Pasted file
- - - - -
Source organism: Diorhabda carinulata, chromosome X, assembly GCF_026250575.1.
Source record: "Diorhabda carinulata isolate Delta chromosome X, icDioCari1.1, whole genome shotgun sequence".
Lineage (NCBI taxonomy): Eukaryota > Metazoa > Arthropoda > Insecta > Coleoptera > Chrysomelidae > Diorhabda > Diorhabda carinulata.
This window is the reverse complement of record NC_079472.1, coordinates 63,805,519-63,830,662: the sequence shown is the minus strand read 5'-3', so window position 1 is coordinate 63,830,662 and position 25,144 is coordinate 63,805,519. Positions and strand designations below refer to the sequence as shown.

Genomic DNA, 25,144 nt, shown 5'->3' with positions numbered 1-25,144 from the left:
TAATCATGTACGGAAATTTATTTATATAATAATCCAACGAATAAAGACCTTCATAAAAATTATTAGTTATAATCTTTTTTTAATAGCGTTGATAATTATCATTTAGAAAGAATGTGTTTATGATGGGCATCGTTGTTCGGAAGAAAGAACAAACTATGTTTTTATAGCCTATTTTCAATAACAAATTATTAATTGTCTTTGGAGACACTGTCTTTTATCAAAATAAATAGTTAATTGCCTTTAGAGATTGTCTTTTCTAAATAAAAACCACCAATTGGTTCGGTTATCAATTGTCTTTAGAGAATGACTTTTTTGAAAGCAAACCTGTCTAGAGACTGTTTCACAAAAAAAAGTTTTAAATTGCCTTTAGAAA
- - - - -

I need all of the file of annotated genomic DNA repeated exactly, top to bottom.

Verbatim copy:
Source organism: Diorhabda carinulata, chromosome X, assembly GCF_026250575.1.
Source record: "Diorhabda carinulata isolate Delta chromosome X, icDioCari1.1, whole genome shotgun sequence".
Lineage (NCBI taxonomy): Eukaryota > Metazoa > Arthropoda > Insecta > Coleoptera > Chrysomelidae > Diorhabda > Diorhabda carinulata.
This window is the reverse complement of record NC_079472.1, coordinates 63,805,519-63,830,662: the sequence shown is the minus strand read 5'-3', so window position 1 is coordinate 63,830,662 and position 25,144 is coordinate 63,805,519. Positions and strand designations below refer to the sequence as shown.

Genomic DNA, 25,144 nt, shown 5'->3' with positions numbered 1-25,144 from the left:
TAATCATGTACGGAAATTTATTTATATAATAATCCAACGAATAAAGACCTTCATAAAAATTATTAGTTATAATCTTTTTTTAATAGCGTTGATAATTATCATTTAGAAAGAATGTGTTTATGATGGGCATCGTTGTTCGGAAGAAAGAACAAACTATGTTTTTATAGCCTATTTTCAATAACAAATTATTAATTGTCTTTGGAGACACTGTCTTTTATCAAAATAAATAGTTAATTGCCTTTAGAGATTGTCTTTTCTAAATAAAAACCACCAATTGGTTCGGTTATCAATTGTCTTTAGAGAATGACTTTTTTGAAAGCAAACCTGTCTAGAGACTGTTTCACAAAAAAAAGTTTTAAATTGCCTTTAGAAA